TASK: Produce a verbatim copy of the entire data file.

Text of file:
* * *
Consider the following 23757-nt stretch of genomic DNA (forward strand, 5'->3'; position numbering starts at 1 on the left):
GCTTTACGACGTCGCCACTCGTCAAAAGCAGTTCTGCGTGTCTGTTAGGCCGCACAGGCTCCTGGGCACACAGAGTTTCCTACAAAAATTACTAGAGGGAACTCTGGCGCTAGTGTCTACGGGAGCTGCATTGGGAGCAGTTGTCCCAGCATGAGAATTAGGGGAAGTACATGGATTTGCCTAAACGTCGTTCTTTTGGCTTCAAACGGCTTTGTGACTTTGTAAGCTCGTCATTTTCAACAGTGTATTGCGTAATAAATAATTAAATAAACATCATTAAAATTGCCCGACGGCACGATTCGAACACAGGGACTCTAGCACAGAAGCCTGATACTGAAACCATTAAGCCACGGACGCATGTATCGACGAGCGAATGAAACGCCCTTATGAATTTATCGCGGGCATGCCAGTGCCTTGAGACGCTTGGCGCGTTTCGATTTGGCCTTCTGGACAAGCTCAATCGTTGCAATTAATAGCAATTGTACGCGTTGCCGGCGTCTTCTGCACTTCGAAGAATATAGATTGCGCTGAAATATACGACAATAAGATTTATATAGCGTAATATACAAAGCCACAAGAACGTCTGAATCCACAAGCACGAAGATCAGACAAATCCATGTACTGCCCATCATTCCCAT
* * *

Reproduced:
Consider the following 23757-nt stretch of genomic DNA (forward strand, 5'->3'; position numbering starts at 1 on the left):
GCTTTACGACGTCGCCACTCGTCAAAAGCAGTTCTGCGTGTCTGTTAGGCCGCACAGGCTCCTGGGCACACAGAGTTTCCTACAAAAATTACTAGAGGGAACTCTGGCGCTAGTGTCTACGGGAGCTGCATTGGGAGCAGTTGTCCCAGCATGAGAATTAGGGGAAGTACATGGATTTGCCTAAACGTCGTTCTTTTGGCTTCAAACGGCTTTGTGACTTTGTAAGCTCGTCATTTTCAACAGTGTATTGCGTAATAAATAATTAAATAAACATCATTAAAATTGCCCGACGGCACGATTCGAACACAGGGACTCTAGCACAGAAGCCTGATACTGAAACCATTAAGCCACGGACGCATGTATCGACGAGCGAATGAAACGCCCTTATGAATTTATCGCGGGCATGCCAGTGCCTTGAGACGCTTGGCGCGTTTCGATTTGGCCTTCTGGACAAGCTCAATCGTTGCAATTAATAGCAATTGTACGCGTTGCCGGCGTCTTCTGCACTTCGAAGAATATAGATTGCGCTGAAATATACGACAATAAGATTTATATAGCGTAATATACAAAGCCACAAGAACGTCTGAATCCACAAGCACGAAGATCAGACAAATCCATGTACTGCCCATCATTCCCAT